Weekly Wrap-Up
Week of July 26, 2021
Upcoming August Congressional Recess
Last Week of Legislating Before Congress Departs for August Recess
(Federal News Network) It is the last week of legislating on Capitol Hill before lawmakers depart for more than a month for the August recess. And there is a lot on their plates. Between the defense authorization bill, work on a potential infrastructure package and annual spending legislation, members of Congress are hoping to get at least a few big things finished before the annual district work period. Loren Duggan is deputy news director at Bloomberg Government, and he spoke to Jared Serbu on Federal Drive with Tom Temin to talk about some of what we might see this week.
Infrastructure Bill Gains Bipartisan Support
Senators Reach Deal on Major Points of U.S. Infrastructure Bill
(Reuters) U.S. Senate negotiators have reached agreement on the major components of a $1.2 trillion bipartisan infrastructure bill, clearing the way for a procedural vote on Wednesday to move toward formal debate and passage, lawmakers said.

The agreement, which follows months of talks between Senate Democrats and Republicans, is also backed by President Joe Biden and expected to gain strong support from lawmakers on both sides of the party aisle.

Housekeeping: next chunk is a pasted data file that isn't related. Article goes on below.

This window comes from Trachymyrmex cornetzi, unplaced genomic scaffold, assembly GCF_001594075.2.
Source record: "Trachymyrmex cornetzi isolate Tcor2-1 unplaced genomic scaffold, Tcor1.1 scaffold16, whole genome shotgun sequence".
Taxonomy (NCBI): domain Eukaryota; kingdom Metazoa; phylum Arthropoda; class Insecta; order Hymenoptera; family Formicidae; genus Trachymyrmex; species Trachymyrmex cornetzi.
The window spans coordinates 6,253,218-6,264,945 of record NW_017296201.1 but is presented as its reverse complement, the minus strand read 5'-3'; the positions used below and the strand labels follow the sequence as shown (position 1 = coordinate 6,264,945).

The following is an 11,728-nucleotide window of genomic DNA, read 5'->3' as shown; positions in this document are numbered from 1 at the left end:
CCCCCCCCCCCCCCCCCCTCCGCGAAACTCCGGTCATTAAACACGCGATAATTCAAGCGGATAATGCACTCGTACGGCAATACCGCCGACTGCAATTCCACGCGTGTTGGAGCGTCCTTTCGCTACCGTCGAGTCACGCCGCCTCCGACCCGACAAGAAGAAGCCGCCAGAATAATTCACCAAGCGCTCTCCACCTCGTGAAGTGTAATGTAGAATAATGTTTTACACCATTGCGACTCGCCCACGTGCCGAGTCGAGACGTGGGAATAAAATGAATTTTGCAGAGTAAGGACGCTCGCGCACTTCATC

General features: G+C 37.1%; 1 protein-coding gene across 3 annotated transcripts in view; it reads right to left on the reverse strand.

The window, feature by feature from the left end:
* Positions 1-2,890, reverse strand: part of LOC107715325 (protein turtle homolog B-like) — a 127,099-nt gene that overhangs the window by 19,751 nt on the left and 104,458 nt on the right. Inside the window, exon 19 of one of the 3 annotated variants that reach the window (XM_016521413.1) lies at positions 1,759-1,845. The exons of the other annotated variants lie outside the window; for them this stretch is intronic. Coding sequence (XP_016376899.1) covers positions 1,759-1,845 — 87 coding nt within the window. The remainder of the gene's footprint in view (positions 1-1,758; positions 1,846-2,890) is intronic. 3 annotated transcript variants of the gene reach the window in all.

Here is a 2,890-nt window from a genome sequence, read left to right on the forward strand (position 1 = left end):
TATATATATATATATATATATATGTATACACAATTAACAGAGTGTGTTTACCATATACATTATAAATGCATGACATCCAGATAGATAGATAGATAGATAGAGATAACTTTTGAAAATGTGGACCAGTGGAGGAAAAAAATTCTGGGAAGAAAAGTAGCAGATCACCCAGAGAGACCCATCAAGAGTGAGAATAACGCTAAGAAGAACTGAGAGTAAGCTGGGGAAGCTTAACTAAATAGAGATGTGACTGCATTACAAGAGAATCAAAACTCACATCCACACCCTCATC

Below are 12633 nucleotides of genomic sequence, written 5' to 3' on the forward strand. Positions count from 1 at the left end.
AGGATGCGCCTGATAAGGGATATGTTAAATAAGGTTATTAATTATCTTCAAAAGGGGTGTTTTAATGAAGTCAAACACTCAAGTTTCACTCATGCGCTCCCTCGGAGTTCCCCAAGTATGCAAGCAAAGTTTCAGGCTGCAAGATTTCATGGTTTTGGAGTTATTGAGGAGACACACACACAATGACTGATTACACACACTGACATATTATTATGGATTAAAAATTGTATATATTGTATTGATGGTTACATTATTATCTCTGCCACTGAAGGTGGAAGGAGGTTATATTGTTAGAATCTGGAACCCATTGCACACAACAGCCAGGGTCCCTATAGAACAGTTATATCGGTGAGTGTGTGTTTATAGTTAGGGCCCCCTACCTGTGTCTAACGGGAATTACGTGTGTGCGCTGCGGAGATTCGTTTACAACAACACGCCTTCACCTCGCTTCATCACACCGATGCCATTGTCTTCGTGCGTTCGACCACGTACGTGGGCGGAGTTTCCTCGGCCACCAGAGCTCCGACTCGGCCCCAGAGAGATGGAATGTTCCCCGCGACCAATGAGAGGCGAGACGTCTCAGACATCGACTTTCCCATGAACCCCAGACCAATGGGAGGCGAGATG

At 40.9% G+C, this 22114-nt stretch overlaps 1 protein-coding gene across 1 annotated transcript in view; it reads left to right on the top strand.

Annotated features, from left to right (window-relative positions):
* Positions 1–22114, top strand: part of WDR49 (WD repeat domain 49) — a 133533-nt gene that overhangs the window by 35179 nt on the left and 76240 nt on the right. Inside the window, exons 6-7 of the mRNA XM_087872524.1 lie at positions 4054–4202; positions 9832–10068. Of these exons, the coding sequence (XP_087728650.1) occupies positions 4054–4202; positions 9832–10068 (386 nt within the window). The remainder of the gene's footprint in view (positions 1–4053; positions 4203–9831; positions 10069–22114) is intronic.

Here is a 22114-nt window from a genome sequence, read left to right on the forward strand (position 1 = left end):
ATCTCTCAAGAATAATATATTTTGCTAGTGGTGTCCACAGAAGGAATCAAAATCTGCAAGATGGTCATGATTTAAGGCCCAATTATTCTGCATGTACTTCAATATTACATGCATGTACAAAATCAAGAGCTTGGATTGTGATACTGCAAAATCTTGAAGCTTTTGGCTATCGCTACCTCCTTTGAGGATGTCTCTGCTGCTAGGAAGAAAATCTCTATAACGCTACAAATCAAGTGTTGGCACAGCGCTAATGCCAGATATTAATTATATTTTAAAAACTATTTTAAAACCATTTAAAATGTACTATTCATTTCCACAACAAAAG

Democratic Senator Kyrsten Sinema and Republican Senator Rob Portman, the two lead Senate negotiators, announced the agreement to reporters in the Capitol. Details on transit and broadband were still being finalized but lawmakers said legislative text would be completed soon.
Senators, White House in Crunch Time on Infrastructure Deal
(AP News) Time running short, senators and the White House worked furiously Tuesday to salvage a bipartisan infrastructure deal, with pressure intensifying on all sides to wrap up talks on President Joe Biden’s top priority.